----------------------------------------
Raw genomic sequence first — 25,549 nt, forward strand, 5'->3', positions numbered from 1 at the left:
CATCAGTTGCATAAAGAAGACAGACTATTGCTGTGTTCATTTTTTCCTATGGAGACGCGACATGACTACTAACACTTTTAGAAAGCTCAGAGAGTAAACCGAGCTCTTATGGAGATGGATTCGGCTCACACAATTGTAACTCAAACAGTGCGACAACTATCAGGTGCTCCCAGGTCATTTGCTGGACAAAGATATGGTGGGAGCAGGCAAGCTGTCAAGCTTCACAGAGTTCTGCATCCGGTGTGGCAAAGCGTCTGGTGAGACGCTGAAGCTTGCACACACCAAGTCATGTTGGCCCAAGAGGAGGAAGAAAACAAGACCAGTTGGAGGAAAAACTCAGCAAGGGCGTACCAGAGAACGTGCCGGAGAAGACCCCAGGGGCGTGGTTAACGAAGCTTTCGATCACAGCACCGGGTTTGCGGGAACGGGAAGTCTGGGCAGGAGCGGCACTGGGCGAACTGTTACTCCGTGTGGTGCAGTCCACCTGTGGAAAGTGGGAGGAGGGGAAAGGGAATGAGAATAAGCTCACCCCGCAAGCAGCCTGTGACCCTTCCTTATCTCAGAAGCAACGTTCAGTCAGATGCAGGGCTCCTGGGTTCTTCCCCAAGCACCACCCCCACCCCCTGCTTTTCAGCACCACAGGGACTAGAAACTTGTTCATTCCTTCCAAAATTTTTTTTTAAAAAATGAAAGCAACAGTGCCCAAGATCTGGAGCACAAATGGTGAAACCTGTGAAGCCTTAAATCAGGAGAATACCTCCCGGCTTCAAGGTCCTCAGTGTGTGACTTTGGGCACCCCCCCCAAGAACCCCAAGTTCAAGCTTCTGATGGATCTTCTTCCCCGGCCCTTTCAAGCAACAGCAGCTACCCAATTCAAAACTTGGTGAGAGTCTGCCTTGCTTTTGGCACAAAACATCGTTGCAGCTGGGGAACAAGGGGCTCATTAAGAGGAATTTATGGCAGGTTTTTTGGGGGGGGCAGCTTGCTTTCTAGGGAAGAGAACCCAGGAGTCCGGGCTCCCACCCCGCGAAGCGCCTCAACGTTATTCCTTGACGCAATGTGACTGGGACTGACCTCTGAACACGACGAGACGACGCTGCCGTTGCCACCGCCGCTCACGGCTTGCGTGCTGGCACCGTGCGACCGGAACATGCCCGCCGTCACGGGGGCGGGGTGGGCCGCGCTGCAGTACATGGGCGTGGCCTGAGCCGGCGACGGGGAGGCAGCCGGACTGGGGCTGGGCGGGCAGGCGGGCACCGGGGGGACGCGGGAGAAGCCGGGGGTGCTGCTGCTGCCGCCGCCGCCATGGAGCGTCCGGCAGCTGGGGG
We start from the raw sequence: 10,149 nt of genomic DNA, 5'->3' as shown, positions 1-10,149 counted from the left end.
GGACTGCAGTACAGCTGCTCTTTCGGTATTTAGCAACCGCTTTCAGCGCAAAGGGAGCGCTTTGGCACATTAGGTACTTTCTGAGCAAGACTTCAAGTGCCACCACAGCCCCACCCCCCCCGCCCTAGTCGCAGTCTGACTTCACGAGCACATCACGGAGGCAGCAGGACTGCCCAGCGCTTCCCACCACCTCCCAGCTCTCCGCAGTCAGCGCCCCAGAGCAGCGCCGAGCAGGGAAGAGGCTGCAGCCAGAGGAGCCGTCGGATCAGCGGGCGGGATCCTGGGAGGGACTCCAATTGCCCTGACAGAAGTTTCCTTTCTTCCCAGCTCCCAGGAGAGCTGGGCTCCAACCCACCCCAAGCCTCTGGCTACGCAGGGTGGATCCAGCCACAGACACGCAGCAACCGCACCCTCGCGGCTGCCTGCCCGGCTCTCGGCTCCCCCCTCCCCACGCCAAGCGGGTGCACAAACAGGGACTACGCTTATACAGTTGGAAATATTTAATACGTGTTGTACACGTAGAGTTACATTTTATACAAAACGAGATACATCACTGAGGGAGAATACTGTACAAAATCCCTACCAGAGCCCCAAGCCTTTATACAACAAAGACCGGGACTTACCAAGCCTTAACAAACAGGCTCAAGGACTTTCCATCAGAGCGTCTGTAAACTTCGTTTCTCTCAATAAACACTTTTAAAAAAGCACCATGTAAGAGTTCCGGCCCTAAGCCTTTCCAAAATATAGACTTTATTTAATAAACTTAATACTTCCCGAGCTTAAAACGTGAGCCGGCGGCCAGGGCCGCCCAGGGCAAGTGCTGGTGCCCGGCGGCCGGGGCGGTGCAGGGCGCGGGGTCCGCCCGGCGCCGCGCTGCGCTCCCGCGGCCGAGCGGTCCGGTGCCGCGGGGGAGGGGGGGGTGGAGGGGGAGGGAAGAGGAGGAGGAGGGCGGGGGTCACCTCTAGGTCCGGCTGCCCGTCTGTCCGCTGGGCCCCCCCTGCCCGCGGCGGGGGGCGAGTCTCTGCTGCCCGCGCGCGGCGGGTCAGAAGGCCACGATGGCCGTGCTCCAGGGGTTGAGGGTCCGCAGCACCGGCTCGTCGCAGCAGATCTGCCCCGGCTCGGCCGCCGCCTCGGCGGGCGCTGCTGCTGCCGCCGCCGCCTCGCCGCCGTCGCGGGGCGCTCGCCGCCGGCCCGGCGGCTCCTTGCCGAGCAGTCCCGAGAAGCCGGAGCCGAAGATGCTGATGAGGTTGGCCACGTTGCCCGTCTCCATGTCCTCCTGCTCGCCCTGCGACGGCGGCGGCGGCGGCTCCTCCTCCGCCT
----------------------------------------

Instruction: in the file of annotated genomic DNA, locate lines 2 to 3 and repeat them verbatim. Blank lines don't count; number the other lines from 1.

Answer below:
CATCAGTTGCATAAAGAAGACAGACTATTGCTGTGTTCATTTTTTCCTATGGAGACGCGACATGACTACTAACACTTTTAGAAAGCTCAGAGAGTAAACCGAGCTCTTATGGAGATGGATTCGGCTCACACAATTGTAACTCAAACAGTGCGACAACTATCAGGTGCTCCCAGGTCATTTGCTGGACAAAGATATGGTGGGAGCAGGCAAGCTGTCAAGCTTCACAGAGTTCTGCATCCGGTGTGGCAAAGCGTCTGGTGAGACGCTGAAGCTTGCACACACCAAGTCATGTTGGCCCAAGAGGAGGAAGAAAACAAGACCAGTTGGAGGAAAAACTCAGCAAGGGCGTACCAGAGAACGTGCCGGAGAAGACCCCAGGGGCGTGGTTAACGAAGCTTTCGATCACAGCACCGGGTTTGCGGGAACGGGAAGTCTGGGCAGGAGCGGCACTGGGCGAACTGTTACTCCGTGTGGTGCAGTCCACCTGTGGAAAGTGGGAGGAGGGGAAAGGGAATGAGAATAAGCTCACCCCGCAAGCAGCCTGTGACCCTTCCTTATCTCAGAAGCAACGTTCAGTCAGATGCAGGGCTCCTGGGTTCTTCCCCAAGCACCACCCCCACCCCCTGCTTTTCAGCACCACAGGGACTAGAAACTTGTTCATTCCTTCCAAAATTTTTTTTTAAAAAATGAAAGCAACAGTGCCCAAGATCTGGAGCACAAATGGTGAAACCTGTGAAGCCTTAAATCAGGAGAATACCTCCCGGCTTCAAGGTCCTCAGTGTGTGACTTTGGGCACCCCCCCCAAGAACCCCAAGTTCAAGCTTCTGATGGATCTTCTTCCCCGGCCCTTTCAAGCAACAGCAGCTACCCAATTCAAAACTTGGTGAGAGTCTGCCTTGCTTTTGGCACAAAACATCGTTGCAGCTGGGGAACAAGGGGCTCATTAAGAGGAATTTATGGCAGGTTTTTTGGGGGGGGCAGCTTGCTTTCTAGGGAAGAGAACCCAGGAGTCCGGGCTCCCACCCCGCGAAGCGCCTCAACGTTATTCCTTGACGCAATGTGACTGGGACTGACCTCTGAACACGACGAGACGACGCTGCCGTTGCCACCGCCGCTCACGGCTTGCGTGCTGGCACCGTGCGACCGGAACATGCCCGCCGTCACGGGGGCGGGGTGGGCCGCGCTGCAGTACATGGGCGTGGCCTGAGCCGGCGACGGGGAGGCAGCCGGACTGGGGCTGGGCGGGCAGGCGGGCACCGGGGGGACGCGGGAGAAGCCGGGGGTGCTGCTGCTGCCGCCGCCGCCATGGAGCGTCCGGCAGCTGGGGG
We start from the raw sequence: 10,149 nt of genomic DNA, 5'->3' as shown, positions 1-10,149 counted from the left end.